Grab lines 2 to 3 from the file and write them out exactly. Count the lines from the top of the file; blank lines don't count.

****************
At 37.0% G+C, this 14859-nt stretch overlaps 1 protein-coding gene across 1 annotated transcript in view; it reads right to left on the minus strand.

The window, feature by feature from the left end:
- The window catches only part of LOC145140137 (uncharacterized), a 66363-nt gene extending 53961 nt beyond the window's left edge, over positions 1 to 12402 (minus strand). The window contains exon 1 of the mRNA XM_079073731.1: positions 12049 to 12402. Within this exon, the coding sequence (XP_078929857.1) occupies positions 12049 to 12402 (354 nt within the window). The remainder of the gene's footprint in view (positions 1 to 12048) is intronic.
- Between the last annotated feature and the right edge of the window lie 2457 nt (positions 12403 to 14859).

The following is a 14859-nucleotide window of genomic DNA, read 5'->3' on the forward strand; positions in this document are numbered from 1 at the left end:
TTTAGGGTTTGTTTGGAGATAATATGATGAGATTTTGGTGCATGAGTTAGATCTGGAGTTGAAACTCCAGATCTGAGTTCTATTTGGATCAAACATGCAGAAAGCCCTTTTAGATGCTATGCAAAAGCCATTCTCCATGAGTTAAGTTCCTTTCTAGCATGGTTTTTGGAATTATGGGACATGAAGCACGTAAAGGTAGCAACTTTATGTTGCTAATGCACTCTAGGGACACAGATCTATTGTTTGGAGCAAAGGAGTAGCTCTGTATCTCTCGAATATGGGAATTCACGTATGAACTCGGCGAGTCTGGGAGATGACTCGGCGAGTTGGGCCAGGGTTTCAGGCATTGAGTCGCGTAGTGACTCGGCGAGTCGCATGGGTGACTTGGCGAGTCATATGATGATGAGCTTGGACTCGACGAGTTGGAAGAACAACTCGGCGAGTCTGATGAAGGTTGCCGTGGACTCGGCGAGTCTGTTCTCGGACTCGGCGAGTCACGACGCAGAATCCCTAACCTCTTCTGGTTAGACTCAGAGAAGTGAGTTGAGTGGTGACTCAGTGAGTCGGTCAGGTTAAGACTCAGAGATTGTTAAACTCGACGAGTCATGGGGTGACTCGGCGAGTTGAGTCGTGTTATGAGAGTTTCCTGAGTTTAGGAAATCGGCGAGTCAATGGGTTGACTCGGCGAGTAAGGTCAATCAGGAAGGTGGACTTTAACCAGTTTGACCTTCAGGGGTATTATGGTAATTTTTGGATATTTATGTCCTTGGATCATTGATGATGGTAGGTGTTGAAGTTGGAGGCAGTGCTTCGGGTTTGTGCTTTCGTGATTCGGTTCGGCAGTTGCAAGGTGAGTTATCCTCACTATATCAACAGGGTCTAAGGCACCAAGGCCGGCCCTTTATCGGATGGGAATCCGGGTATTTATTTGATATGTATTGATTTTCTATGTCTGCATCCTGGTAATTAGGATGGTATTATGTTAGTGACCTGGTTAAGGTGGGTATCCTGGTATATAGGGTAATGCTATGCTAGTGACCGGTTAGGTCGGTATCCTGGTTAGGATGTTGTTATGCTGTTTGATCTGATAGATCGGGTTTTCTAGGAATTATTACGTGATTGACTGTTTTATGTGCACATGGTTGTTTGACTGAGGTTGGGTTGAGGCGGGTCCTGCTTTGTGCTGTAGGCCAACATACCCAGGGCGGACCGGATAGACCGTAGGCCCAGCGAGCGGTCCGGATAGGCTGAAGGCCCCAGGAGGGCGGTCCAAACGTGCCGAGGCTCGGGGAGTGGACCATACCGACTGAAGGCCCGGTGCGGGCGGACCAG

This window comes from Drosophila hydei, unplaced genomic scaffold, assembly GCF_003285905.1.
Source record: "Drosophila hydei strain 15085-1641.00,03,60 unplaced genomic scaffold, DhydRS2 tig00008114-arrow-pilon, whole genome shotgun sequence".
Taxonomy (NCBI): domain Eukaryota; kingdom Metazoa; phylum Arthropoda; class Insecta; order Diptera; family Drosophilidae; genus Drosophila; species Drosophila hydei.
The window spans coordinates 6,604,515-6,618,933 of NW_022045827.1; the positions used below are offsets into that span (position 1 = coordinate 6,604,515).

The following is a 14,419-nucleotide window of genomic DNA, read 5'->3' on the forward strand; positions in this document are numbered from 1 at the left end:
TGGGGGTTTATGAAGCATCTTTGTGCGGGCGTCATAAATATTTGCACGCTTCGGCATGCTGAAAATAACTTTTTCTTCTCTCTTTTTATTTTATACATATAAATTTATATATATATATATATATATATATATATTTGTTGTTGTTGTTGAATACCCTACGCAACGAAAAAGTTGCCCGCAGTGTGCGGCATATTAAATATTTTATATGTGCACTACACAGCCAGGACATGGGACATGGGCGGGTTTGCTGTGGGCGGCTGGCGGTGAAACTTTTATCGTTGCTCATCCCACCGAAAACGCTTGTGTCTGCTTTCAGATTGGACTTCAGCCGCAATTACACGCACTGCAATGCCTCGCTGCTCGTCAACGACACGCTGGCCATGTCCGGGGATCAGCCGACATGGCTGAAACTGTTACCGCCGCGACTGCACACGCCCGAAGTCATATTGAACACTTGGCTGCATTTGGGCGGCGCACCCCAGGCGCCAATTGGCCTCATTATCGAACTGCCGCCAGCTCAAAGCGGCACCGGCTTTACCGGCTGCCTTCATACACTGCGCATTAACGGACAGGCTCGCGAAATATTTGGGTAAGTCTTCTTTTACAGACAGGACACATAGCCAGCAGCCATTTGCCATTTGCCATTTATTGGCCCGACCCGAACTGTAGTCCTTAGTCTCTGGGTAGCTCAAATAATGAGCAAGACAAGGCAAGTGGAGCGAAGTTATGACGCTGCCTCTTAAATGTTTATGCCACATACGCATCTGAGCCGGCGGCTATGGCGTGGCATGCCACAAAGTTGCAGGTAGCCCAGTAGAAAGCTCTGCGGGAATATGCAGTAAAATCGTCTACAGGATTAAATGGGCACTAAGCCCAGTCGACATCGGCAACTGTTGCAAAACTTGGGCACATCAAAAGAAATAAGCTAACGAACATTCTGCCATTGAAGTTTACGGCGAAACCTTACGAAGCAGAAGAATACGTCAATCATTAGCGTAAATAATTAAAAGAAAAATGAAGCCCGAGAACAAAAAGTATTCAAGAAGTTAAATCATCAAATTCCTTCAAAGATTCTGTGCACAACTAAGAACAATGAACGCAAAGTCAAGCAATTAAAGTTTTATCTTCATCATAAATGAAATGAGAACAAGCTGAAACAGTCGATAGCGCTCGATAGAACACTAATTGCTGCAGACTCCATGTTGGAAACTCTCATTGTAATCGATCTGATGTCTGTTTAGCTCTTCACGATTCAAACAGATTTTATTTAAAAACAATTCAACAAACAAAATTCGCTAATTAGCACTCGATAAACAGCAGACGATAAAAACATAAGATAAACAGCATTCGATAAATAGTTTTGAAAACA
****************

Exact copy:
The window, feature by feature from the left end:
- The window catches only part of LOC145140137 (uncharacterized), a 66363-nt gene extending 53961 nt beyond the window's left edge, over positions 1 to 12402 (minus strand). The window contains exon 1 of the mRNA XM_079073731.1: positions 12049 to 12402. Within this exon, the coding sequence (XP_078929857.1) occupies positions 12049 to 12402 (354 nt within the window). The remainder of the gene's footprint in view (positions 1 to 12048) is intronic.